Nanotechnology is concerned with the scale set by a billionth of a meter and in particular its control. Dealing with small molecules and – depending on the definition – even with single atoms, the breadth of the field is vast. It promises to enable not only fundamental scientific insights on the one hand, but also novel applications ranging from materials to medicine on the other.
This multidisciplinary and research-driven nature of nanotechnology is seen by many to clash with the patent system, though. For example, some point out that patents on nanotechnology in its fundamentality allegedly amount to patents on the “building blocks of nature.” Others fear that the patent landscape is growing ever more intractable due to the patchy nomenclature stemming from the diversity of disciplines nanotechnology touches upon. In the literature, the whole range of concerns has been encapsulated by the expression “nanotechnology patent thicket”, a term that has grown to be virtually omnipresent in the discussion on patents in the nanotech space.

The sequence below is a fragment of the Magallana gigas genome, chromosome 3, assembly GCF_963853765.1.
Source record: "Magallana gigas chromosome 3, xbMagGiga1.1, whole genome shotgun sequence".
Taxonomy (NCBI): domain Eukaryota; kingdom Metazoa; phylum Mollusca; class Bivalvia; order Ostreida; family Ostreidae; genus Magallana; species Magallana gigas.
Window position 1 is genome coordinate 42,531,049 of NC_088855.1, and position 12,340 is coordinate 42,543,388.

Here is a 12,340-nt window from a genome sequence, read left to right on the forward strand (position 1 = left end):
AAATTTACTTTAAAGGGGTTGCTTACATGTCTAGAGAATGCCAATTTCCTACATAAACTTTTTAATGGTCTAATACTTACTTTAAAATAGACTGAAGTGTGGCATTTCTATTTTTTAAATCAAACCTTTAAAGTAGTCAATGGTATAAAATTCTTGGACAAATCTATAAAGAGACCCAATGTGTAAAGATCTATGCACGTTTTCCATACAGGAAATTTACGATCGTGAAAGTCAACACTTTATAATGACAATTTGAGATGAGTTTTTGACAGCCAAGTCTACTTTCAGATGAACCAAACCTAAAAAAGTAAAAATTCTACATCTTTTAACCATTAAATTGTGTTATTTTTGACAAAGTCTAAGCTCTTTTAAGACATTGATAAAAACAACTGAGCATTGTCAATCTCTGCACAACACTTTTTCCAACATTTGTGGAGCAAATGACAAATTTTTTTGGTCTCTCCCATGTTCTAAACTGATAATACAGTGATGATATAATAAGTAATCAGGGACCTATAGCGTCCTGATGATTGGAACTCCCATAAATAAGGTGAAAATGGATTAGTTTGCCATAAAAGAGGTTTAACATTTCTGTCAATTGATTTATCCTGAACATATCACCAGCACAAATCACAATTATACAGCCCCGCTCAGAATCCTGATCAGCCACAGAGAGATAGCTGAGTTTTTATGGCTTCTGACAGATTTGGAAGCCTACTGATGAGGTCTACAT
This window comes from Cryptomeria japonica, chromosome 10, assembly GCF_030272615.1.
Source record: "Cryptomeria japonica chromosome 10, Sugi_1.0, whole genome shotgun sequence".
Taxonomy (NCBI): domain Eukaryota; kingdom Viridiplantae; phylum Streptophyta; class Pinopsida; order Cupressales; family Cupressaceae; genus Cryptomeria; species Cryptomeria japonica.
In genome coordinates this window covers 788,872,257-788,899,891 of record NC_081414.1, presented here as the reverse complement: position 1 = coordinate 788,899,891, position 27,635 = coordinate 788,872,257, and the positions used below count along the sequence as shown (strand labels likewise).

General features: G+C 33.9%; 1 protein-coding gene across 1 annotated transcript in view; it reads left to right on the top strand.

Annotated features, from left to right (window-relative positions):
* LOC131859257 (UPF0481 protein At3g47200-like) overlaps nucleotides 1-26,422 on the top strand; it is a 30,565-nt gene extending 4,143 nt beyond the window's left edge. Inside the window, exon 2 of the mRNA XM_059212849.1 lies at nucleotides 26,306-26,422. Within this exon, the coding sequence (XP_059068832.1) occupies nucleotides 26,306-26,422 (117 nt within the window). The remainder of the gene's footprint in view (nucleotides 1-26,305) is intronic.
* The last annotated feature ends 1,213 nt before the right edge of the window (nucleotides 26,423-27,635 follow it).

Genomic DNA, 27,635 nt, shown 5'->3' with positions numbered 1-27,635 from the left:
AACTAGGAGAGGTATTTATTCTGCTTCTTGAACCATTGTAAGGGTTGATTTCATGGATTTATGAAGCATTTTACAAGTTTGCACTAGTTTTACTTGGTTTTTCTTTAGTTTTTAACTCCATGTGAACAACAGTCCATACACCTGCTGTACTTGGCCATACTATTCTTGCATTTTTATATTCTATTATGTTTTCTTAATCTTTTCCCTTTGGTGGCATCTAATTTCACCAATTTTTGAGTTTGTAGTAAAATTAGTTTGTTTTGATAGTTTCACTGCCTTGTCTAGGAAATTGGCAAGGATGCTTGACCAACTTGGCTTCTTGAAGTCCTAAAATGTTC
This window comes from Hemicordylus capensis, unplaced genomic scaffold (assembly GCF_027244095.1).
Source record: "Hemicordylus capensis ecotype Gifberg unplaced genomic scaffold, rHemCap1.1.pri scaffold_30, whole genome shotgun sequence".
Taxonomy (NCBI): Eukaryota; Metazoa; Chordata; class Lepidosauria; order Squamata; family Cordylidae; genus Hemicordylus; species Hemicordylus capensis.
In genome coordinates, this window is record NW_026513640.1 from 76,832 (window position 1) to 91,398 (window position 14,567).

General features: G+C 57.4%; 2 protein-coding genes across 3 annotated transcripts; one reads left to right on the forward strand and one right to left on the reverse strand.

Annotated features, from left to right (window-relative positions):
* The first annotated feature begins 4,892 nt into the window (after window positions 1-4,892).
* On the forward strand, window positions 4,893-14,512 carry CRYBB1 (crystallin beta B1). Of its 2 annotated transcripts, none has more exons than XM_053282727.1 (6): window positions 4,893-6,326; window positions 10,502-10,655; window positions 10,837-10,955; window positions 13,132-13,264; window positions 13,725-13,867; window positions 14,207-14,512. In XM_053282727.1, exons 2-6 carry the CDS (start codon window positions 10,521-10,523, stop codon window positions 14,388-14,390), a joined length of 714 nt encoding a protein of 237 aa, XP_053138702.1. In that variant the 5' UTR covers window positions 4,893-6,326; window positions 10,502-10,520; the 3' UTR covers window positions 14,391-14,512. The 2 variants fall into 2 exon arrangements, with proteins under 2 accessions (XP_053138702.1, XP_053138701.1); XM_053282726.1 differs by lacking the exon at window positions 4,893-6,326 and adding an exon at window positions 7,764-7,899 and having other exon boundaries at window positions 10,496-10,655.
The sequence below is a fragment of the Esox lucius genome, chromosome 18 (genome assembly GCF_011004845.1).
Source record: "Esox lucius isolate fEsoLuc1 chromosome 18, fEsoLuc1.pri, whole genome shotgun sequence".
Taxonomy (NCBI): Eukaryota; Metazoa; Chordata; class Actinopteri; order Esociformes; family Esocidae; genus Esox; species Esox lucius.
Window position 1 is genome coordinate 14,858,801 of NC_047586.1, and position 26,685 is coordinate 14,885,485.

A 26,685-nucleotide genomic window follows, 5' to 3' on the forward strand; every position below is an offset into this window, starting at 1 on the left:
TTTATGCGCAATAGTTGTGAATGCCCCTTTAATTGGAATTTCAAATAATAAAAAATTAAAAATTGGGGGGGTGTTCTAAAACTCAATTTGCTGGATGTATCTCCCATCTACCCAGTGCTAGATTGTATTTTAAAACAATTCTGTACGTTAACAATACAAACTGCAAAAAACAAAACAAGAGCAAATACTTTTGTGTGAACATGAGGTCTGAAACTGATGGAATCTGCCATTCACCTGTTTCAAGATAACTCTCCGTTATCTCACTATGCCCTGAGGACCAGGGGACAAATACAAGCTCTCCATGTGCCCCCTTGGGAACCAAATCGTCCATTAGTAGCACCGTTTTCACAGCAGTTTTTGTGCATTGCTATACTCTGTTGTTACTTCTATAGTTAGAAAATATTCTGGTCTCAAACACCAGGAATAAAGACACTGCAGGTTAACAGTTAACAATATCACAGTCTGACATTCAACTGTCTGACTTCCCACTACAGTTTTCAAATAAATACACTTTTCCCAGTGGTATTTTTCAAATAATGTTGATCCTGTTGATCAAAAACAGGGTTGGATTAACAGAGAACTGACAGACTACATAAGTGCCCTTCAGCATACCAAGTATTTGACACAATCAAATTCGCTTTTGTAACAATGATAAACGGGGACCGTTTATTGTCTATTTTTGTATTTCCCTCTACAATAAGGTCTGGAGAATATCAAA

The project at hand tries to disentangle that term and to identify a common, basic concern. Not least, it tries to do so by comparing nanotechnology to other areas that have usually been linked to the existence of a patent thicket, i.e. most notably biotechnology.
Based on those findings, the project goes on to develop a patent-policy advice and discusses its possible implementation. In particular, it does the latter drawing on instruments already present in patent law rather than devising a wholly new apparatus. Yet, it contains a comparison of US-American and European – respectively German – patent law that allows an easier and more reliable identification of the proper levers to be pulled. In doing all this, the work also hopes to contribute to the more general discussion on the role of patent law in promoting and incentivizing innovation.